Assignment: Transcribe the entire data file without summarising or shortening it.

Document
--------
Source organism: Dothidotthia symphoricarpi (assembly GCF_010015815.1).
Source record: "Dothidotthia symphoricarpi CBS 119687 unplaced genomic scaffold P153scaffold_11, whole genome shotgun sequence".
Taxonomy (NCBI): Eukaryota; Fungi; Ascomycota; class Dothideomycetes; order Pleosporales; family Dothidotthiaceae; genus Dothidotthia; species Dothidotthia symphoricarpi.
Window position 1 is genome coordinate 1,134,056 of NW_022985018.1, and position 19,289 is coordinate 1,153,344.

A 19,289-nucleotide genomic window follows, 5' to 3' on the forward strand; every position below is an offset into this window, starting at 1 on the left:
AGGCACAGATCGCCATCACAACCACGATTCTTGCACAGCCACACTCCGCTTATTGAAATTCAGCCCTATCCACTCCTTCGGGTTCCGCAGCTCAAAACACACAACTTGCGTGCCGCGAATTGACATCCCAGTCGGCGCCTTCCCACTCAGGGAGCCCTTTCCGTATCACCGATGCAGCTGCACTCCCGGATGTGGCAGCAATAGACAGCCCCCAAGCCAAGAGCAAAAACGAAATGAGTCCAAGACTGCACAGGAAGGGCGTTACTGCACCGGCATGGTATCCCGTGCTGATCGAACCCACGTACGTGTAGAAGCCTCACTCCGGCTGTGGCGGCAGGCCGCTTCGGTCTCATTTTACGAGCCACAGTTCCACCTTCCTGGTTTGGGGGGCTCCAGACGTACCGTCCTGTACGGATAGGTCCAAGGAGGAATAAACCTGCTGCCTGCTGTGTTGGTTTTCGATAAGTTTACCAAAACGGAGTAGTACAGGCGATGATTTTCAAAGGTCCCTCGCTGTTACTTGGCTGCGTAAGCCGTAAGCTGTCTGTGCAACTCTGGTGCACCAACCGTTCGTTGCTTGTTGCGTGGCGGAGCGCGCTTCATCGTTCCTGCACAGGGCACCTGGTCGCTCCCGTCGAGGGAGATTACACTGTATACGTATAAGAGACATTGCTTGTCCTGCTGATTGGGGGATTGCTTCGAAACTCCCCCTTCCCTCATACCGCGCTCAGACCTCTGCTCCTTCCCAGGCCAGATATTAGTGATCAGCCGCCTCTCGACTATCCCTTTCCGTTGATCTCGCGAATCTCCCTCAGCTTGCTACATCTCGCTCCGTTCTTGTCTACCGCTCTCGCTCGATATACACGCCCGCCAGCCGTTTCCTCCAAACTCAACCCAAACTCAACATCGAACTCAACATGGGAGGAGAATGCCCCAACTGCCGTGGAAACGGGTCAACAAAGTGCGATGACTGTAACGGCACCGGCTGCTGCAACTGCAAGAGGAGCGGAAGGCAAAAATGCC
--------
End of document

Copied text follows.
Source organism: Dothidotthia symphoricarpi (assembly GCF_010015815.1).
Source record: "Dothidotthia symphoricarpi CBS 119687 unplaced genomic scaffold P153scaffold_11, whole genome shotgun sequence".
Taxonomy (NCBI): Eukaryota; Fungi; Ascomycota; class Dothideomycetes; order Pleosporales; family Dothidotthiaceae; genus Dothidotthia; species Dothidotthia symphoricarpi.
Window position 1 is genome coordinate 1,134,056 of NW_022985018.1, and position 19,289 is coordinate 1,153,344.

A 19,289-nucleotide genomic window follows, 5' to 3' on the forward strand; every position below is an offset into this window, starting at 1 on the left:
AGGCACAGATCGCCATCACAACCACGATTCTTGCACAGCCACACTCCGCTTATTGAAATTCAGCCCTATCCACTCCTTCGGGTTCCGCAGCTCAAAACACACAACTTGCGTGCCGCGAATTGACATCCCAGTCGGCGCCTTCCCACTCAGGGAGCCCTTTCCGTATCACCGATGCAGCTGCACTCCCGGATGTGGCAGCAATAGACAGCCCCCAAGCCAAGAGCAAAAACGAAATGAGTCCAAGACTGCACAGGAAGGGCGTTACTGCACCGGCATGGTATCCCGTGCTGATCGAACCCACGTACGTGTAGAAGCCTCACTCCGGCTGTGGCGGCAGGCCGCTTCGGTCTCATTTTACGAGCCACAGTTCCACCTTCCTGGTTTGGGGGGCTCCAGACGTACCGTCCTGTACGGATAGGTCCAAGGAGGAATAAACCTGCTGCCTGCTGTGTTGGTTTTCGATAAGTTTACCAAAACGGAGTAGTACAGGCGATGATTTTCAAAGGTCCCTCGCTGTTACTTGGCTGCGTAAGCCGTAAGCTGTCTGTGCAACTCTGGTGCACCAACCGTTCGTTGCTTGTTGCGTGGCGGAGCGCGCTTCATCGTTCCTGCACAGGGCACCTGGTCGCTCCCGTCGAGGGAGATTACACTGTATACGTATAAGAGACATTGCTTGTCCTGCTGATTGGGGGATTGCTTCGAAACTCCCCCTTCCCTCATACCGCGCTCAGACCTCTGCTCCTTCCCAGGCCAGATATTAGTGATCAGCCGCCTCTCGACTATCCCTTTCCGTTGATCTCGCGAATCTCCCTCAGCTTGCTACATCTCGCTCCGTTCTTGTCTACCGCTCTCGCTCGATATACACGCCCGCCAGCCGTTTCCTCCAAACTCAACCCAAACTCAACATCGAACTCAACATGGGAGGAGAATGCCCCAACTGCCGTGGAAACGGGTCAACAAAGTGCGATGACTGTAACGGCACCGGCTGCTGCAACTGCAAGAGGAGCGGAAGGCAAAAATGCC